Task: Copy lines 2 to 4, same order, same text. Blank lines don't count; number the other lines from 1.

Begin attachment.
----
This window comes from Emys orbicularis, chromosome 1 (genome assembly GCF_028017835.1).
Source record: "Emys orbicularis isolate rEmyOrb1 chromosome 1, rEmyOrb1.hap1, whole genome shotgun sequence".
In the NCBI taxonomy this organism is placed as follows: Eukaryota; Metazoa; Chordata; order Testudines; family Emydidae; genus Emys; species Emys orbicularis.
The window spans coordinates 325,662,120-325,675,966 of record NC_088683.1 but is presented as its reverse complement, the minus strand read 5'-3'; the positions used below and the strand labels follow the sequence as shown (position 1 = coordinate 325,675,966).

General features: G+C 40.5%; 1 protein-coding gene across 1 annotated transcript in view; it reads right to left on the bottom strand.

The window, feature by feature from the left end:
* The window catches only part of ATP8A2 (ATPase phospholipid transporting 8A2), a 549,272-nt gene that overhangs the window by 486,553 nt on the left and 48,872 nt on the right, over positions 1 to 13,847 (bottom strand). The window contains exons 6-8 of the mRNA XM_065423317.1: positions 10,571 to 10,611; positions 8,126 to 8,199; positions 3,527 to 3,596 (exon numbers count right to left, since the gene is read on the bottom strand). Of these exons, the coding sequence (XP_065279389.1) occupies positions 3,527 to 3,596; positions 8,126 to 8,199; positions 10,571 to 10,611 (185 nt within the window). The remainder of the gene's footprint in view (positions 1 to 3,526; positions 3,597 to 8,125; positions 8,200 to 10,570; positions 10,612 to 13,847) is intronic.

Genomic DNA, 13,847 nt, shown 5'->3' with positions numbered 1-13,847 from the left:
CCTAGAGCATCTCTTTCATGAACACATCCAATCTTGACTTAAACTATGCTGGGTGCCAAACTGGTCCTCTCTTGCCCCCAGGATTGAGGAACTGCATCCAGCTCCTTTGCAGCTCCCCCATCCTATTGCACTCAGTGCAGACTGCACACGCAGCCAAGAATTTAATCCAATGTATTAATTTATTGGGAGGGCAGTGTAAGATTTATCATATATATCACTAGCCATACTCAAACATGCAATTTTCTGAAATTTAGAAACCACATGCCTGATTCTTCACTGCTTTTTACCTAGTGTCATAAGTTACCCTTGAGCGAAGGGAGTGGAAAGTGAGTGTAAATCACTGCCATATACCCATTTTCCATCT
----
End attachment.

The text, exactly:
Source record: "Emys orbicularis isolate rEmyOrb1 chromosome 1, rEmyOrb1.hap1, whole genome shotgun sequence".
In the NCBI taxonomy this organism is placed as follows: Eukaryota; Metazoa; Chordata; order Testudines; family Emydidae; genus Emys; species Emys orbicularis.
The window spans coordinates 325,662,120-325,675,966 of record NC_088683.1 but is presented as its reverse complement, the minus strand read 5'-3'; the positions used below and the strand labels follow the sequence as shown (position 1 = coordinate 325,675,966).